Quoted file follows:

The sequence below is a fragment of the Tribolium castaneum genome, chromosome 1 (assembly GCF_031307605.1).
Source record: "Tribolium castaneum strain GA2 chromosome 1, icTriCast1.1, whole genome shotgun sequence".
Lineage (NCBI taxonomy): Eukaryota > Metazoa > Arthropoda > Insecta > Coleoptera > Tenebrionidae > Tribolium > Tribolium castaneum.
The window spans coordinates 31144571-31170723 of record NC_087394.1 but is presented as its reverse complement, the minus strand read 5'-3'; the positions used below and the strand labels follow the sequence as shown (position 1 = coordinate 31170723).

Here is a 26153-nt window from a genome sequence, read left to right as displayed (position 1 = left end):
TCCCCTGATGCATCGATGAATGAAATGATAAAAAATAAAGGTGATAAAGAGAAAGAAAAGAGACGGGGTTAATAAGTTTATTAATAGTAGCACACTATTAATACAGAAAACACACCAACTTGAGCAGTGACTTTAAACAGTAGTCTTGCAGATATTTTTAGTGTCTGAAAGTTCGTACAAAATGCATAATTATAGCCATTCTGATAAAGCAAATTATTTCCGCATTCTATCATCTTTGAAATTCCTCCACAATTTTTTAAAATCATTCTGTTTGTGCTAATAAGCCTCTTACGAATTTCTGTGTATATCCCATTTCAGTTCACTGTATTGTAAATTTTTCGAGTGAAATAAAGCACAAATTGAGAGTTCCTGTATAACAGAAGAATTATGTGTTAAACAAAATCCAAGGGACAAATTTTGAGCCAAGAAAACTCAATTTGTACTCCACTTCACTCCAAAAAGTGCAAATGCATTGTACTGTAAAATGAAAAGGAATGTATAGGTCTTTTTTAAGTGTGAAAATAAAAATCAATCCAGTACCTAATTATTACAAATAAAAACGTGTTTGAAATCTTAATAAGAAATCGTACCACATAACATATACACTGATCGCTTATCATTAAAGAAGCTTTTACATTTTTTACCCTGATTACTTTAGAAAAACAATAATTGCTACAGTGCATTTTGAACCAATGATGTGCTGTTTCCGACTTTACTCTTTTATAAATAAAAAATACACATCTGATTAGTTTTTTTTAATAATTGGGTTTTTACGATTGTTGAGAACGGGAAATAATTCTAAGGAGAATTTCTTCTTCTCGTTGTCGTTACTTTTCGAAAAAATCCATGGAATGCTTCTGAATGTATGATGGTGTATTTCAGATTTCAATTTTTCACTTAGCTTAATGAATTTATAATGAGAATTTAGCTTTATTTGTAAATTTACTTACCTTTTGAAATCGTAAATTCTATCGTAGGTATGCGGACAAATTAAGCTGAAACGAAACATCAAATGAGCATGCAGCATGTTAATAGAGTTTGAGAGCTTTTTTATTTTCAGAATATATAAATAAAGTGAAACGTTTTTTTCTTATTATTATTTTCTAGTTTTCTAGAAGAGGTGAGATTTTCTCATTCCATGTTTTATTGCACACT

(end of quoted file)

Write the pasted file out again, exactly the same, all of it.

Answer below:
The sequence below is a fragment of the Tribolium castaneum genome, chromosome 1 (assembly GCF_031307605.1).
Source record: "Tribolium castaneum strain GA2 chromosome 1, icTriCast1.1, whole genome shotgun sequence".
Lineage (NCBI taxonomy): Eukaryota > Metazoa > Arthropoda > Insecta > Coleoptera > Tenebrionidae > Tribolium > Tribolium castaneum.
The window spans coordinates 31144571-31170723 of record NC_087394.1 but is presented as its reverse complement, the minus strand read 5'-3'; the positions used below and the strand labels follow the sequence as shown (position 1 = coordinate 31170723).

Here is a 26153-nt window from a genome sequence, read left to right as displayed (position 1 = left end):
TCCCCTGATGCATCGATGAATGAAATGATAAAAAATAAAGGTGATAAAGAGAAAGAAAAGAGACGGGGTTAATAAGTTTATTAATAGTAGCACACTATTAATACAGAAAACACACCAACTTGAGCAGTGACTTTAAACAGTAGTCTTGCAGATATTTTTAGTGTCTGAAAGTTCGTACAAAATGCATAATTATAGCCATTCTGATAAAGCAAATTATTTCCGCATTCTATCATCTTTGAAATTCCTCCACAATTTTTTAAAATCATTCTGTTTGTGCTAATAAGCCTCTTACGAATTTCTGTGTATATCCCATTTCAGTTCACTGTATTGTAAATTTTTCGAGTGAAATAAAGCACAAATTGAGAGTTCCTGTATAACAGAAGAATTATGTGTTAAACAAAATCCAAGGGACAAATTTTGAGCCAAGAAAACTCAATTTGTACTCCACTTCACTCCAAAAAGTGCAAATGCATTGTACTGTAAAATGAAAAGGAATGTATAGGTCTTTTTTAAGTGTGAAAATAAAAATCAATCCAGTACCTAATTATTACAAATAAAAACGTGTTTGAAATCTTAATAAGAAATCGTACCACATAACATATACACTGATCGCTTATCATTAAAGAAGCTTTTACATTTTTTACCCTGATTACTTTAGAAAAACAATAATTGCTACAGTGCATTTTGAACCAATGATGTGCTGTTTCCGACTTTACTCTTTTATAAATAAAAAATACACATCTGATTAGTTTTTTTTAATAATTGGGTTTTTACGATTGTTGAGAACGGGAAATAATTCTAAGGAGAATTTCTTCTTCTCGTTGTCGTTACTTTTCGAAAAAATCCATGGAATGCTTCTGAATGTATGATGGTGTATTTCAGATTTCAATTTTTCACTTAGCTTAATGAATTTATAATGAGAATTTAGCTTTATTTGTAAATTTACTTACCTTTTGAAATCGTAAATTCTATCGTAGGTATGCGGACAAATTAAGCTGAAACGAAACATCAAATGAGCATGCAGCATGTTAATAGAGTTTGAGAGCTTTTTTATTTTCAGAATATATAAATAAAGTGAAACGTTTTTTTCTTATTATTATTTTCTAGTTTTCTAGAAGAGGTGAGATTTTCTCATTCCATGTTTTATTGCACACT